When did you first start teaching kids’ Sunday school, and what made you fall in love with it?

I first started teaching Sunday school about four months after I became a Christian at the age of 21. The church I was in had some middle school girls who needed a teacher.  So once I had read the whole Bible, I was asked to teach what was essentially the youth group, albeit a small one in a small church. I shudder when I think about my teaching at that time because I am certain I must have unknowingly taught heresy at some point! I was so absolutely new to the faith and while never without zeal, ignorance was definitely an issue. 

I did realize quickly, though, that I loved preparing to teach and finding ways to connect with the girls individually through the biblical content. So it really was within months of being saved that I sensed a call to teach. God was especially kind to encourage me by showing me fruit far beyond what my contribution would have naturally produced! 

In addition to weekly Bible studies or overseas teaching opportunities (generally for adult women), I then continued teaching Sunday school for children or youth each week, with a different age group every year. I have never burnt out on teaching, but I never feel I’m as effective as I could or should be, so definitely do not consider myself an expert or model to follow  as I’m aware that within my own church there are so many more gifted, faithful, effective teachers than me. I did learn, though, that while I love playing with babies and toddlers and also am compelled to one on one discipleship with younger women, 3-year-olds are my favorite age to teach. Three is also the lowest age that is a fit for me because I really do want to teach, and most kiddos two and under just aren’t ready for 15- to 25-minute Bible teaching sessions.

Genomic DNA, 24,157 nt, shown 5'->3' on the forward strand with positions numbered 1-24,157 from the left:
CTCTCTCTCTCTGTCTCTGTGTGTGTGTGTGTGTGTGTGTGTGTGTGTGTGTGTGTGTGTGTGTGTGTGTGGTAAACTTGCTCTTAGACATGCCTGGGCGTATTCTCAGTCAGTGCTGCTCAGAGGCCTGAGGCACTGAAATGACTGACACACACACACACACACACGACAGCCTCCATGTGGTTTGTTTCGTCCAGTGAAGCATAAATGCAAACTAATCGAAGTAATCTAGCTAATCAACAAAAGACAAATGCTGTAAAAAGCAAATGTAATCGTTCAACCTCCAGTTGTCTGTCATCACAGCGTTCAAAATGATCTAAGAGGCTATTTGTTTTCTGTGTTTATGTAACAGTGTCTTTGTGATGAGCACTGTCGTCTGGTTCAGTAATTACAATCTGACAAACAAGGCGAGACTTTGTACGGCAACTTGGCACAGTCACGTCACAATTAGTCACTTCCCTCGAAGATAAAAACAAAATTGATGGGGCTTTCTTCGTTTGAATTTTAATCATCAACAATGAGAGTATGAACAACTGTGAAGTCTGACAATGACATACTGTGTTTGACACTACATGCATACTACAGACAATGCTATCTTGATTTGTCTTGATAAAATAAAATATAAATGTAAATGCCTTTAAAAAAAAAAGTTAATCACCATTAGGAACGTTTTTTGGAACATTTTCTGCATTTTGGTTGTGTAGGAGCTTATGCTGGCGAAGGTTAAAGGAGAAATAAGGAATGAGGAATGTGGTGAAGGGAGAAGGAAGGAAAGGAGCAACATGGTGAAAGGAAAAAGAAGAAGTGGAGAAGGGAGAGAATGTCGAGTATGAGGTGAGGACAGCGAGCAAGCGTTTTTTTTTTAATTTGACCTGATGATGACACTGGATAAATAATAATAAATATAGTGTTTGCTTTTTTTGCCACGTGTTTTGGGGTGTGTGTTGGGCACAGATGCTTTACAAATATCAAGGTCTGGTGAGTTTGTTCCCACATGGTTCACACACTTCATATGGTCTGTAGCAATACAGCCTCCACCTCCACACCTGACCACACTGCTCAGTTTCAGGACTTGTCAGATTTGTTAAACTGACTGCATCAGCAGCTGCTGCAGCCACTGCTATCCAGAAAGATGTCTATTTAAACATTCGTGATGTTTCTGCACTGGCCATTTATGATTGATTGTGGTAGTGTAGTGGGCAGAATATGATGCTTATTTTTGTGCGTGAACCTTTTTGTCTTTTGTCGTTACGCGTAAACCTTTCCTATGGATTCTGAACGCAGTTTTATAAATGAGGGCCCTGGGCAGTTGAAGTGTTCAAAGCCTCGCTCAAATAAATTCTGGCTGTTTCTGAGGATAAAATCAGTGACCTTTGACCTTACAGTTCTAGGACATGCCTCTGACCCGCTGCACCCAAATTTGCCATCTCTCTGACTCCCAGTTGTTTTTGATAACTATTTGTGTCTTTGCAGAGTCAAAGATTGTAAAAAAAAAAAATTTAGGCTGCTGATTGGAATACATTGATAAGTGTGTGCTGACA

I took a three-year break from teaching when I moved to Nashville and joined LifeWay, as I felt led to enter a season without teaching so that my heart could be more deeply instructed. When that season ended, I began teaching the class that I still teach—and that I’ll keep teaching as long as God and our children’s pastor allow me!